# How to check whether a number is Positive or Negative in Golang?

In this tutorial, we will learn how to check whether the number is positive or negative. This tutorial includes two ways to achieve this by using the built-in function Signbit() present in the math library. Another way is to use the relation operators using which we can compare a number with zero and predict whether the number is positive or not.

## Method 1: Using Signbit() function

In this example, we are going to use the built-in function Signbit() present in the math library to check whether the number is positive or negative.

### Syntax

Signbit() is a function in math library that accept a argument of float type as shown in below syntax.

func Signbit(f float64)


### Algorithm

• Step 1 − Initialize the float number.

• Step 2 − Start an if condition and call Signbit() function in the if condition.

• Step 3 − Print the result accordingly.

### Example

package main
import (

// fmt package provides the function to print anything
"fmt"

// Math library is providing Signbit() function
"math"
)
func main() {

// declaring and initializing the variable using the shorthand method in Golang
number := -20.0
fmt.Println("Golang program to check whether the number is positive or not using Signbit() function in the Math library.")

// calling the Signbit() function and running the if else block accordingly
if math.Signbit(number) {
fmt.Printf("The number %f is negative.\n", number)
} else {
fmt.Printf("The number %f is positve.\n", number)
}
}


### Output

Golang program to check whether the number is positive or not using Signbit() function in the Math library.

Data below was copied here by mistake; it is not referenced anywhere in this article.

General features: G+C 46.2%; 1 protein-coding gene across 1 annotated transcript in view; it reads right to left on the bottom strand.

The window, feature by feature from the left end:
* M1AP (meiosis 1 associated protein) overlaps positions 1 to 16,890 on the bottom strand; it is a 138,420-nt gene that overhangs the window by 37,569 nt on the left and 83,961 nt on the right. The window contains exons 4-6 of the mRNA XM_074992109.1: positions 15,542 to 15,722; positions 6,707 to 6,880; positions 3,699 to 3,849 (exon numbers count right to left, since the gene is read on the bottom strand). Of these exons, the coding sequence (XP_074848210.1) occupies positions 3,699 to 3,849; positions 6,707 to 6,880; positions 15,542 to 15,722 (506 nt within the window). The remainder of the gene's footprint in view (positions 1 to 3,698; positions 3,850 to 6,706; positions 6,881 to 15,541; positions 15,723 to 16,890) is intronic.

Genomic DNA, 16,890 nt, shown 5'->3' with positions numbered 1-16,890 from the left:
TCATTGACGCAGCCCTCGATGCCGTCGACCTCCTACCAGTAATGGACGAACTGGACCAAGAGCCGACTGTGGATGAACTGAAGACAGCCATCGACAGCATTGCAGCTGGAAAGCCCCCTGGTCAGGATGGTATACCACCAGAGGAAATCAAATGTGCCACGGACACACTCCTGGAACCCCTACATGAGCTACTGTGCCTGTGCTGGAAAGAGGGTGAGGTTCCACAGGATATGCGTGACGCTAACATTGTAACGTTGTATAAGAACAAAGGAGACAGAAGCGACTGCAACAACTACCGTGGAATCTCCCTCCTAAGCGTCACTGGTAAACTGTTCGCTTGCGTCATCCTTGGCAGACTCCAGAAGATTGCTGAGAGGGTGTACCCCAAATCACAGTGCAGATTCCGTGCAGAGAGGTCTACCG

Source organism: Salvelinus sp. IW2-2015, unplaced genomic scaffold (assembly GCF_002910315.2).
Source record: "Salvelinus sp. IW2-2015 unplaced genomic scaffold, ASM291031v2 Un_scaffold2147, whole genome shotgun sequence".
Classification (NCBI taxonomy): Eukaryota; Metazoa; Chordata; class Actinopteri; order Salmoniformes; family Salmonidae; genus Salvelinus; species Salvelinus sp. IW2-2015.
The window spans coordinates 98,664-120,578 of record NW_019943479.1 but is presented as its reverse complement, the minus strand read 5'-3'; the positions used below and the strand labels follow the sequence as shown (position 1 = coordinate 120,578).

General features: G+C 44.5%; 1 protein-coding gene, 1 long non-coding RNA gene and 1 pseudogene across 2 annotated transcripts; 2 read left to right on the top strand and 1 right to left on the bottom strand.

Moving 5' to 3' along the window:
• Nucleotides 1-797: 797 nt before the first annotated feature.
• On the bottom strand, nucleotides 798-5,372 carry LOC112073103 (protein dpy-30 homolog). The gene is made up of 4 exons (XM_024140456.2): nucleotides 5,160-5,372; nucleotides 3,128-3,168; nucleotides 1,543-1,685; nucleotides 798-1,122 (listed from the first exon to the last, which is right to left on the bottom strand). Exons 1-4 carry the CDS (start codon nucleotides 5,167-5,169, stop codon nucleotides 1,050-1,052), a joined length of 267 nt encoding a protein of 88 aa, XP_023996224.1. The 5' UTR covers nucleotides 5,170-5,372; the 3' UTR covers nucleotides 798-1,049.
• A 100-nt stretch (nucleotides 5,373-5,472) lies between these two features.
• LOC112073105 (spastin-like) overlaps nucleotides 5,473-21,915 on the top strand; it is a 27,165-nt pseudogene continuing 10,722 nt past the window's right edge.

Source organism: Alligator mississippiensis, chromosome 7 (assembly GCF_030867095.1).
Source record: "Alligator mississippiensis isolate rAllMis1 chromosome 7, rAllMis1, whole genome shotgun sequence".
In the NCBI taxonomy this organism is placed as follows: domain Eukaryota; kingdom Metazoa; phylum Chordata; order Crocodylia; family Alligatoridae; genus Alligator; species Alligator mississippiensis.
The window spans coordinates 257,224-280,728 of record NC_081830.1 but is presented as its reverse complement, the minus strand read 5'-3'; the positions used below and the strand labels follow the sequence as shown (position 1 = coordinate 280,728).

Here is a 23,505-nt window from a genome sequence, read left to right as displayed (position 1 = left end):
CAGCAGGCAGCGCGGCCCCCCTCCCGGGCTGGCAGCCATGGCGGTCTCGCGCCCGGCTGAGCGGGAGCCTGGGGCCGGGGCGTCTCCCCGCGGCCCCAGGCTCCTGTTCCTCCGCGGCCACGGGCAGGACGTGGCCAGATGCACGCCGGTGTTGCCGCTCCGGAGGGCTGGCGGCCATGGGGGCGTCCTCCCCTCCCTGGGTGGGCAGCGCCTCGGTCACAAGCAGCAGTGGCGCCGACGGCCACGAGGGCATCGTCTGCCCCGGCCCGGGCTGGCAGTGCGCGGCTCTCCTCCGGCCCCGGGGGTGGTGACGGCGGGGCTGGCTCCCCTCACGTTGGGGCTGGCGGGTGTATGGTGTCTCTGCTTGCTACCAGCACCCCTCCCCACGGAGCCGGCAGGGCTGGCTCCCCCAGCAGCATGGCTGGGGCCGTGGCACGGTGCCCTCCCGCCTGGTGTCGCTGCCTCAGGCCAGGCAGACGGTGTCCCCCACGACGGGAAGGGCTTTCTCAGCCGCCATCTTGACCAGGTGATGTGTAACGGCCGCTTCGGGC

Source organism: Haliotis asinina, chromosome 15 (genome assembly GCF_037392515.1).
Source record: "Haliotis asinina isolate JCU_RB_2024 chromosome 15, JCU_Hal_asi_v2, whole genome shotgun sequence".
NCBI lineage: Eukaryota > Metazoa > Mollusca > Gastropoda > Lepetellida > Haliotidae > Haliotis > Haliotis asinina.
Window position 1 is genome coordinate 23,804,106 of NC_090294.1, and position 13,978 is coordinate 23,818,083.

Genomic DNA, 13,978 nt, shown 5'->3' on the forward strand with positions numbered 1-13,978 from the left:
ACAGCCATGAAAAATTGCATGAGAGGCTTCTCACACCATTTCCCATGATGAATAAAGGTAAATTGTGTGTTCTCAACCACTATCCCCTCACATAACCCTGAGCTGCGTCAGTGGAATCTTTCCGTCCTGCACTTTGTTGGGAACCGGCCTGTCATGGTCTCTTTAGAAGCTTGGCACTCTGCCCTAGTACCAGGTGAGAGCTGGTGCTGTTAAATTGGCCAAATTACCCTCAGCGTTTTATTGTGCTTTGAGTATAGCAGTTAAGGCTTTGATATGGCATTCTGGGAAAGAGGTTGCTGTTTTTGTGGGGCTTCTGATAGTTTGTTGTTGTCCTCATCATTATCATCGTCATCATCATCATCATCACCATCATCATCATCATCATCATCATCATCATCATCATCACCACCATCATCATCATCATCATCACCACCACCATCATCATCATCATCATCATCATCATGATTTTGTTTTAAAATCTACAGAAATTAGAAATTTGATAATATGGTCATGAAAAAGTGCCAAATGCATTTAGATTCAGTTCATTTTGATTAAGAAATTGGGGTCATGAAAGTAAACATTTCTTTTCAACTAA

The number -20.000000 is negative.


## Method 2: Using Relational Operators

In this example, we will use the relational operator >= and < to check whether the number is positive or negative.

### Syntax

This method is using relational operator <, >= with the below syntax.

if number < 0 {}
If number >= 0 {}


### Algorithm

• Step 1 − Initialize the float number.

• Step 2 − Compare the number with the respective relational operator.

• Step 3 − Print the result accordingly.

### Example

package main
import (

// fmt package provides the function to print anything
"fmt"
)
func main() {

// declaring and initializing the variable using the shorthand method in Golang
number := 10.0
fmt.Println("Golang program to check that the number is positive or not using the relational operators.")
fmt.Println("Checking whether the number is positive or not using the > operator.")

// using the > operator and running the if else block accordingly
if number < 0 {
fmt.Printf("The number %f is negative.\n", number)
} else {
fmt.Printf("The number %f is positve.\n", number)
}
fmt.Println("Checking whether the number is positive or not using the >= operator.")

// using the >= operator and running the if else block accordingly
if number >= 0 {
fmt.Printf("The number %f is positve.\n", number)
} else {
fmt.Printf("The number %f is negative.\n", number)
}
}


### Output

Golang program to check that the number is positive or not using the relational operators.
Checking whether the number is positive or not using the > operator.
The number 10.000000 is positve.
Checking whether the number is positive or not using the >= operator.
The number 10.000000 is positve.


## Conclusion

These are the two ways to check whether the number is positive or not. The first way is more suitable in terms of modularity and code reusability. To learn more about go you can explore these tutorials.